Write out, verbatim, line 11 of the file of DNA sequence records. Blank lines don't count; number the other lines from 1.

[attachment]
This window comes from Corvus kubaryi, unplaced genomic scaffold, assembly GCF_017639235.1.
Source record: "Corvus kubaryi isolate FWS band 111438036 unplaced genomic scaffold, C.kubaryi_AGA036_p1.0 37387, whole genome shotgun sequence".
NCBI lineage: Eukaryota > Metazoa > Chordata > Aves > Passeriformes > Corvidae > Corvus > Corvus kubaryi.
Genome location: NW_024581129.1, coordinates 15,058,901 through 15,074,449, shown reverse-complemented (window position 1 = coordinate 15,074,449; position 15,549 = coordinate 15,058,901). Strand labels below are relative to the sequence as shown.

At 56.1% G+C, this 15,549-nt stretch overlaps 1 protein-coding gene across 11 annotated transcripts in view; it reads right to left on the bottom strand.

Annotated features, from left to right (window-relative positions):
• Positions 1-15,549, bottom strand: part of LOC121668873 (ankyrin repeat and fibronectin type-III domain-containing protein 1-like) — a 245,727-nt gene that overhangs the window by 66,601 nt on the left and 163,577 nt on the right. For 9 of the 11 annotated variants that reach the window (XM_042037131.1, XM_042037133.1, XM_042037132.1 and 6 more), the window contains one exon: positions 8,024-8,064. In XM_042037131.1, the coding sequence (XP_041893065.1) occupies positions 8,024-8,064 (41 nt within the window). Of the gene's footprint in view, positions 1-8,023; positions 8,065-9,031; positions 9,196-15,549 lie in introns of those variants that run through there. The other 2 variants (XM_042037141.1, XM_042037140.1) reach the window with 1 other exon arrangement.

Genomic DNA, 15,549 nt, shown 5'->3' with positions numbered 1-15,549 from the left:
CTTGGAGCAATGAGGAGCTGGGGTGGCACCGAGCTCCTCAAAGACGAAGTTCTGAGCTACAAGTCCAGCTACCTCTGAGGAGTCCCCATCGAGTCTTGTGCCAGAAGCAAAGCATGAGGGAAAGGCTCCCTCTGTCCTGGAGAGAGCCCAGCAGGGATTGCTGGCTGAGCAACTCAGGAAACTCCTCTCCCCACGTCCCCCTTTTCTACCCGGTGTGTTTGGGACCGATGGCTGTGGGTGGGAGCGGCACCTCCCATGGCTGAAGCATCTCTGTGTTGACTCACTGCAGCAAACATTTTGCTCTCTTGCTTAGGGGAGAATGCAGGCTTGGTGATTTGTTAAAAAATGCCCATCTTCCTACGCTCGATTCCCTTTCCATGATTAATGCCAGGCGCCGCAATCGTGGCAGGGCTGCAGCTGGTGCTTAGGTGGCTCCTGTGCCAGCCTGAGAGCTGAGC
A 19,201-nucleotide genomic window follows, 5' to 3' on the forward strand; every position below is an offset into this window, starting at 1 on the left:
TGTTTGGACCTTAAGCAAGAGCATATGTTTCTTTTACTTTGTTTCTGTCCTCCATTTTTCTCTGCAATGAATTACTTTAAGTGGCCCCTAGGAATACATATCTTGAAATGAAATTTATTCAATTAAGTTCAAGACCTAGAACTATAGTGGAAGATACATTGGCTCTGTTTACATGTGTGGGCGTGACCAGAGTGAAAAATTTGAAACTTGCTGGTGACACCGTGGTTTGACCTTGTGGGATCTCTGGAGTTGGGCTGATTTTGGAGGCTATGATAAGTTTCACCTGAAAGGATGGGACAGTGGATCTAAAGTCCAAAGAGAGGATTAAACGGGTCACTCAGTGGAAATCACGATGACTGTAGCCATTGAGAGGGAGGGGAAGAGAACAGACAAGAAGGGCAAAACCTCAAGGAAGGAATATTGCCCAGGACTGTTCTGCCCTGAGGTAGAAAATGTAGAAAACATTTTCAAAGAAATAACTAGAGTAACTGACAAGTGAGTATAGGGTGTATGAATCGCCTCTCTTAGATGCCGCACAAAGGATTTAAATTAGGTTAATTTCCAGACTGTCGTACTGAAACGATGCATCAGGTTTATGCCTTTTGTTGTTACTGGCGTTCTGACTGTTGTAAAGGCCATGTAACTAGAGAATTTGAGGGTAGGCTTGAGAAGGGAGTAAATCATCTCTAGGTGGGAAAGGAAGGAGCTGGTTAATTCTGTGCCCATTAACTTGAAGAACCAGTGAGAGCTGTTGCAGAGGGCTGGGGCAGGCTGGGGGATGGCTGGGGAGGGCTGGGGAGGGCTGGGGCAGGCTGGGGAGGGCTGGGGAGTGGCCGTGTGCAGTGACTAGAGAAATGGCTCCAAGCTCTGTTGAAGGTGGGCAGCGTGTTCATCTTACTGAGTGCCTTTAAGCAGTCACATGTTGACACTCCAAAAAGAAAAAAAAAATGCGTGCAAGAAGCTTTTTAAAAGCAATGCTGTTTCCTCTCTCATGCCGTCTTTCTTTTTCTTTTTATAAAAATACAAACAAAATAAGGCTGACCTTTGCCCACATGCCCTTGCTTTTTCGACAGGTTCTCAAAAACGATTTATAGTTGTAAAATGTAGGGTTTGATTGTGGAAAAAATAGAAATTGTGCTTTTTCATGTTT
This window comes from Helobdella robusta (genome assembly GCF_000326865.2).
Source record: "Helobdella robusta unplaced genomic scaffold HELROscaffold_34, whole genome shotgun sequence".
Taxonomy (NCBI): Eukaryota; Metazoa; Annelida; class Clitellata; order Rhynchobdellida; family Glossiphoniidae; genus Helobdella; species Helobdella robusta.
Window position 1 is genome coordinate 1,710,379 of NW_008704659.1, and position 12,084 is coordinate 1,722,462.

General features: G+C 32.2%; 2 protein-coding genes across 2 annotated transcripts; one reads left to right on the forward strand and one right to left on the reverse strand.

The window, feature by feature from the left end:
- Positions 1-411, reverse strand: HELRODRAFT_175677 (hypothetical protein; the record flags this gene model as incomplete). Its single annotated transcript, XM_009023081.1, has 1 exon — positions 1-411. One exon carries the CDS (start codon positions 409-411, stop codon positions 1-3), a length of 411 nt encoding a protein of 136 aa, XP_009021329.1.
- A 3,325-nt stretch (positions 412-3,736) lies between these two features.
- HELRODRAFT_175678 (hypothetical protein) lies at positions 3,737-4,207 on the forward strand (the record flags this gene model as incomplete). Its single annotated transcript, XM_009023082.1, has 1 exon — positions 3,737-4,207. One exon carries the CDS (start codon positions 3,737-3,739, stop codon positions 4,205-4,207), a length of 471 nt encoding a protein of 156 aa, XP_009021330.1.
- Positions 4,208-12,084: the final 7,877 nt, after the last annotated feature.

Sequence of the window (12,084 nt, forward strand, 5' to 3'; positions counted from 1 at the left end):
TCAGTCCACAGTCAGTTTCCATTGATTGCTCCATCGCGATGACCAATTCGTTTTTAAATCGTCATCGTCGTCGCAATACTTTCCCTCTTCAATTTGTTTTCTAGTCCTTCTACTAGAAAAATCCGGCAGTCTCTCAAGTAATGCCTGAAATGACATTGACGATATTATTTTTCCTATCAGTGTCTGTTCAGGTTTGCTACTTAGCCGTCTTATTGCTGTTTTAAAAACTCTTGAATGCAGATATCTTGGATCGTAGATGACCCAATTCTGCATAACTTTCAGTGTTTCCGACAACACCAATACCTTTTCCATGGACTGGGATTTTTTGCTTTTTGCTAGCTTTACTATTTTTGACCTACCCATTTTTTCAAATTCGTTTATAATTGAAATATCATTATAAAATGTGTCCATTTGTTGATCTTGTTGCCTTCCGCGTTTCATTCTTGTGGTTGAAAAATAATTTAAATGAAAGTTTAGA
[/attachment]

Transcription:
TGTTTGGACCTTAAGCAAGAGCATATGTTTCTTTTACTTTGTTTCTGTCCTCCATTTTTCTCTGCAATGAATTACTTTAAGTGGCCCCTAGGAATACATATCTTGAAATGAAATTTATTCAATTAAGTTCAAGACCTAGAACTATAGTGGAAGATACATTGGCTCTGTTTACATGTGTGGGCGTGACCAGAGTGAAAAATTTGAAACTTGCTGGTGACACCGTGGTTTGACCTTGTGGGATCTCTGGAGTTGGGCTGATTTTGGAGGCTATGATAAGTTTCACCTGAAAGGATGGGACAGTGGATCTAAAGTCCAAAGAGAGGATTAAACGGGTCACTCAGTGGAAATCACGATGACTGTAGCCATTGAGAGGGAGGGGAAGAGAACAGACAAGAAGGGCAAAACCTCAAGGAAGGAATATTGCCCAGGACTGTTCTGCCCTGAGGTAGAAAATGTAGAAAACATTTTCAAAGAAATAACTAGAGTAACTGACAAGTGAGTATAGGGTGTATGAATCGCCTCTCTTAGATGCCGCACAAAGGATTTAAATTAGGTTAATTTCCAGACTGTCGTACTGAAACGATGCATCAGGTTTATGCCTTTTGTTGTTACTGGCGTTCTGACTGTTGTAAAGGCCATGTAACTAGAGAATTTGAGGGTAGGCTTGAGAAGGGAGTAAATCATCTCTAGGTGGGAAAGGAAGGAGCTGGTTAATTCTGTGCCCATTAACTTGAAGAACCAGTGAGAGCTGTTGCAGAGGGCTGGGGCAGGCTGGGGGATGGCTGGGGAGGGCTGGGGAGGGCTGGGGCAGGCTGGGGAGGGCTGGGGAGTGGCCGTGTGCAGTGACTAGAGAAATGGCTCCAAGCTCTGTTGAAGGTGGGCAGCGTGTTCATCTTACTGAGTGCCTTTAAGCAGTCACATGTTGACACTCCAAAAAGAAAAAAAAAATGCGTGCAAGAAGCTTTTTAAAAGCAATGCTGTTTCCTCTCTCATGCCGTCTTTCTTTTTCTTTTTATAAAAATACAAACAAAATAAGGCTGACCTTTGCCCACATGCCCTTGCTTTTTCGACAGGTTCTCAAAAACGATTTATAGTTGTAAAATGTAGGGTTTGATTGTGGAAAAAATAGAAATTGTGCTTTTTCATGTTT